The plan is a piece of cake for China – they use RFID now.
Sullivan – 6 (Laurie, Convergence, “RFID automates China ports”, Feb 2,
The Port of Hong Kong and the Port of Shenzhen in China have deployed SaviTrak to manage cargo shipments. The technology, made possible by radio frequency identification technology (RFID), is from Savi Networks, a joint venture between Savi Technology Inc and Hutchison Port Holdings. SaviTrak, a web-based information service, provides automated alerts and reporting, including status of container contents and shipments. Automation at the ports is expected to ease space and capacity constraints, and assist to smooth supply chain kinks. "Container terminals in Hong Kong and Shenzhen are significantly more crowded than US terminals today because, and many have become more efficient with technology," said Lani Fritts, chief operating officer at Savi Networks on Wednesday. "That innovation is spreading to other ports." About 22 million containers traveled through the Port of Hong Kong in 2004; Singapore accounted for 21.3 million; and Shanghai, 14.5 million. At nearby Port of Shenzhen another 13.6 million containers were shipped, said Richard Steinke, executive director for the Port of Long Beach, at a meeting last week hosted by the International Business Association of Long Beach. Compare this with the 13.1 million containers shipped in 2004 through the largest ports in the United States, Port of Long Beach and Port of Los Angeles. Although Los Angles and Long Beach ports are busy shipping hubs, they now dwarf in comparison to containers shipped at Asian ports because of the increase in US manufacturers moving production overseas, Fritts said. The RFID technology has been used to track and manage more than two million shipments worldwide in defence and commercial applications. Savi Networks leverages standards-based Automatic Identification and Data Collection (AIDC) technologies, such as ISO 18000-7 operating at 433.92 MHz at ports to improve supply chains. Savi Networks began developing SaviTrak commercially in 2002 to provide networking technology to the Smart and Secure Tradelanes initiative, which included shipping thousands of RFID-tagged containers from Indonesia, China, Thailand, Malaysia, Germany and South Africa.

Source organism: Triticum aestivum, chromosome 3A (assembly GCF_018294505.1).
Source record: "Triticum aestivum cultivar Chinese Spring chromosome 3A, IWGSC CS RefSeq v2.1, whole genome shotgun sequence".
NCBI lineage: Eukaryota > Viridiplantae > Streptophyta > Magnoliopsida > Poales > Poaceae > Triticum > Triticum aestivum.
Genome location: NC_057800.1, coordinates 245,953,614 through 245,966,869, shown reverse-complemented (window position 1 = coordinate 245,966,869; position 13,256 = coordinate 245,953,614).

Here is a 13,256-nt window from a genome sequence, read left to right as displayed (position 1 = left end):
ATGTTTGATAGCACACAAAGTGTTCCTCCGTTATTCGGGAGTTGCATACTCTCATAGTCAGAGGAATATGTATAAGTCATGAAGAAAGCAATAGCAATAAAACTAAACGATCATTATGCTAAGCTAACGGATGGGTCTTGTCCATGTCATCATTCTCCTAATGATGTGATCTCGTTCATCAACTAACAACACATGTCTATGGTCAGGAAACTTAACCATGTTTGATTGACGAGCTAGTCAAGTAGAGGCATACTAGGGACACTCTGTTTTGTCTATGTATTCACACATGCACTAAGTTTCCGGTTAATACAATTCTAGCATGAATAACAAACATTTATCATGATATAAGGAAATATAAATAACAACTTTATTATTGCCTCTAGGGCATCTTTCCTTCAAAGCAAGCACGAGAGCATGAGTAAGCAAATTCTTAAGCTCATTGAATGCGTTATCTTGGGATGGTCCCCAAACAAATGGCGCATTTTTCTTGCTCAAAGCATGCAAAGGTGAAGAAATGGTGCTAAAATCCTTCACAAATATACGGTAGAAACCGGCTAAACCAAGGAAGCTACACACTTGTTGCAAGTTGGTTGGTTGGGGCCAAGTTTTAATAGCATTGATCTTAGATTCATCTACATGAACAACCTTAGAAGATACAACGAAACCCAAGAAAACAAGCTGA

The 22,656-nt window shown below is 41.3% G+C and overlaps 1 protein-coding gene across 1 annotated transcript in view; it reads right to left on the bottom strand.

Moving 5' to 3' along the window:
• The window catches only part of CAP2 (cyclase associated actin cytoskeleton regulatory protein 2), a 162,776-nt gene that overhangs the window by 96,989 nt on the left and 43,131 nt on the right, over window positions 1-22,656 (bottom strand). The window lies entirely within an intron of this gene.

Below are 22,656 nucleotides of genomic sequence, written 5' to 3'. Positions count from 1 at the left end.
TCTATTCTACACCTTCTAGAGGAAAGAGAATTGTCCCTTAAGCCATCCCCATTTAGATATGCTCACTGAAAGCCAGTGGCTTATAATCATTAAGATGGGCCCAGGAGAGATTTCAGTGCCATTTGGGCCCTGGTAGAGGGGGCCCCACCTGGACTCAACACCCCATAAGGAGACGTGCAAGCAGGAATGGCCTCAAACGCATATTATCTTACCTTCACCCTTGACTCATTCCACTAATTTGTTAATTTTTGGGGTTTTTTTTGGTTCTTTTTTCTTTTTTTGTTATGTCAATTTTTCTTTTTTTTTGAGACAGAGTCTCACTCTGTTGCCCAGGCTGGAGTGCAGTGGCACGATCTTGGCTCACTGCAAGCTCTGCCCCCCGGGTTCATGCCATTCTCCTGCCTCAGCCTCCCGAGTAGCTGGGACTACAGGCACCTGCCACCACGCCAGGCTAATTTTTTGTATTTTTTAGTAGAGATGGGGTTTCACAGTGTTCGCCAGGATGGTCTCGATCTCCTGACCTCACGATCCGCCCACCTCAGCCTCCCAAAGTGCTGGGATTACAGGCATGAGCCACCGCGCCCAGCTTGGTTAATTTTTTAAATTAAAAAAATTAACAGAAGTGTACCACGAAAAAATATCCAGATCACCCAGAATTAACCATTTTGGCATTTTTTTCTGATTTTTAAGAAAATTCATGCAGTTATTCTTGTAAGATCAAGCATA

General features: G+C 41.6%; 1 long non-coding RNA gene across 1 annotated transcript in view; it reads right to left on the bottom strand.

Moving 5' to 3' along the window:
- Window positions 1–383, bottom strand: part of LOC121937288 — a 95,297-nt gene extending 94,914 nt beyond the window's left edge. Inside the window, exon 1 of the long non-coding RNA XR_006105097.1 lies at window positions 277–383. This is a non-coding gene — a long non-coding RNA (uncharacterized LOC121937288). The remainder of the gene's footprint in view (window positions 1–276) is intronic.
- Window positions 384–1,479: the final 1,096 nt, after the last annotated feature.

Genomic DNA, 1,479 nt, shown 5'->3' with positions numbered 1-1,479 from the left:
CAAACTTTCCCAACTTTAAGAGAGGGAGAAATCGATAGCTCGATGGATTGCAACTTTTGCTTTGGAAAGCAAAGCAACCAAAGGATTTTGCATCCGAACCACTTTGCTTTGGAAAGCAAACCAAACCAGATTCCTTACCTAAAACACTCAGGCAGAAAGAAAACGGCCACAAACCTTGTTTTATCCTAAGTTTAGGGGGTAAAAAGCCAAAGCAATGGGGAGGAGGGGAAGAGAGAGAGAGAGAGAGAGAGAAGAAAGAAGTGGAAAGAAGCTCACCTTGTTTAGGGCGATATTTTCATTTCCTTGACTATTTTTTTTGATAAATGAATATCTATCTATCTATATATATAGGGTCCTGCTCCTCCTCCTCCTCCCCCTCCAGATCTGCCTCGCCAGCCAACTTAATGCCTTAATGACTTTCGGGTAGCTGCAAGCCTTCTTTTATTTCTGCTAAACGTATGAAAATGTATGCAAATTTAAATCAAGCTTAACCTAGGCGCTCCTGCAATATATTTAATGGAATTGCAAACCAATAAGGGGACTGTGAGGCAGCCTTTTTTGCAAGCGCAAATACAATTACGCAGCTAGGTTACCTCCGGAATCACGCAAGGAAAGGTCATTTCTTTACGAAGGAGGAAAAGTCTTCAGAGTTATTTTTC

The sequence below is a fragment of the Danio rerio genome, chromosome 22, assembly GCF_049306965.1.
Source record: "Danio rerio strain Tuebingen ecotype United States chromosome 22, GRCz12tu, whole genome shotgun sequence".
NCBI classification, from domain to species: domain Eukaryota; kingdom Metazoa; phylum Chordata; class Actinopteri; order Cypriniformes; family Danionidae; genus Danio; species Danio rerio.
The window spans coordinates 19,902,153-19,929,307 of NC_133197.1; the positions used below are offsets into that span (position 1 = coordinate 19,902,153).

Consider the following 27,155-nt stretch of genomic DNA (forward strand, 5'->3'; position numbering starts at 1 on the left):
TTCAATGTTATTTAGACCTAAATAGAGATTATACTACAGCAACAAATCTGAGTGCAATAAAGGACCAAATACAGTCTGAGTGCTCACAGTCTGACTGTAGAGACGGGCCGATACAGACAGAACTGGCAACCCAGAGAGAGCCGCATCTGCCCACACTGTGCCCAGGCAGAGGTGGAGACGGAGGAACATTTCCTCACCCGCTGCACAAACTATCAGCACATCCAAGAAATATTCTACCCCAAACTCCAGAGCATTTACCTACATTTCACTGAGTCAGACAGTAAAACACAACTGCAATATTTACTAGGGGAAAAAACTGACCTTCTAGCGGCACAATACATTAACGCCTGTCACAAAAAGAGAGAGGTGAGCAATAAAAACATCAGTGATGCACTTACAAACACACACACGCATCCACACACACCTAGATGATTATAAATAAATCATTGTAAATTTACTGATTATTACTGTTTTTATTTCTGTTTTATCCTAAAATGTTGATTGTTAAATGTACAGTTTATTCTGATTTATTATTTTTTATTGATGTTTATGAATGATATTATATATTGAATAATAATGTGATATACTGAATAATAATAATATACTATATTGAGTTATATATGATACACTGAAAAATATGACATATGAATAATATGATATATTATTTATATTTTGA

Do you know how to spell “China”? R-F-I-D, that’s how.
Frost and Sullivan – no date cited (evidence refers to August 2006 in past, “Movers & Shakers Interview with Mr. Hudson Yang, Senior VP, RCG China”,
Hudson Yang: It’s my pleasure, Angielina. Yes, our company was established in Hong Kong in 1999, and is also listed on the London AIM stock exchange in 2004. Our focus has not been the Hong Kong and Southeast Asian markets alone. At the early establishment stage, we also formed an R&D team in Shenzhen, the third largest Chinese city next to Hong Kong. Since then we have been closely monitoring the progress of the Chinese RFID and biometrics market to make our entry. So we officially entered China in August 2006, and now we have offices in Beijing and Shenzhen. We do find a lot of business opportunities in this flourishing country. Of course, worldwide, we have other six offices located in Hong Kong (headquarters), Macau, London, Dubai, South Africa, and Malaysia. Angielina Tay: What will be your strategies in China? How do you plan to capture the Chinese market And how do you position yourself in China? Hudson Yang: The Chinese auto-ID market is so huge that we wish to enter it at the right time, working with the right partners. We also hope to speed up the entrance into the Chinese market. Hence, for 2007 and 2008, we are rapidly expanding our product line to meet the demands of the Chinese market, through strategic alliances with partners in China. As I mentioned, we entered Shenzhen many years ago, but our focus is purely on R&D, therefore, we are now seeking commercial opportunities, through attending conferences and exhibitions to increase our exposure in public. We hope that our clients in China will become familiar with us quickly through these events, which is likely to lead to further communication with them. In China, we have realized that many of these RFID or biometrics companies are not focused, they are either participating in this market as part-timers, meaning, that their core business is not about RFID or biometrics, or they have switched from another form of business into the current one, for example, switching from the smart card business into RFID. So I am proud to say that we as a listed company, with a very strong technical background, and purely focusing on RFID and biometrics markets, stand a very good chance in the Chinese market. Besides participating in the nationwide annual exhibition, such as the 5th RFID China Summit held on the 10th of May in Beijing, we are also seeking close cooperation from the Ministry of Information Industry and CIITA RFID China Alliance to sponsor and help in the success of the upcoming RFID promotional event that is beginning in May.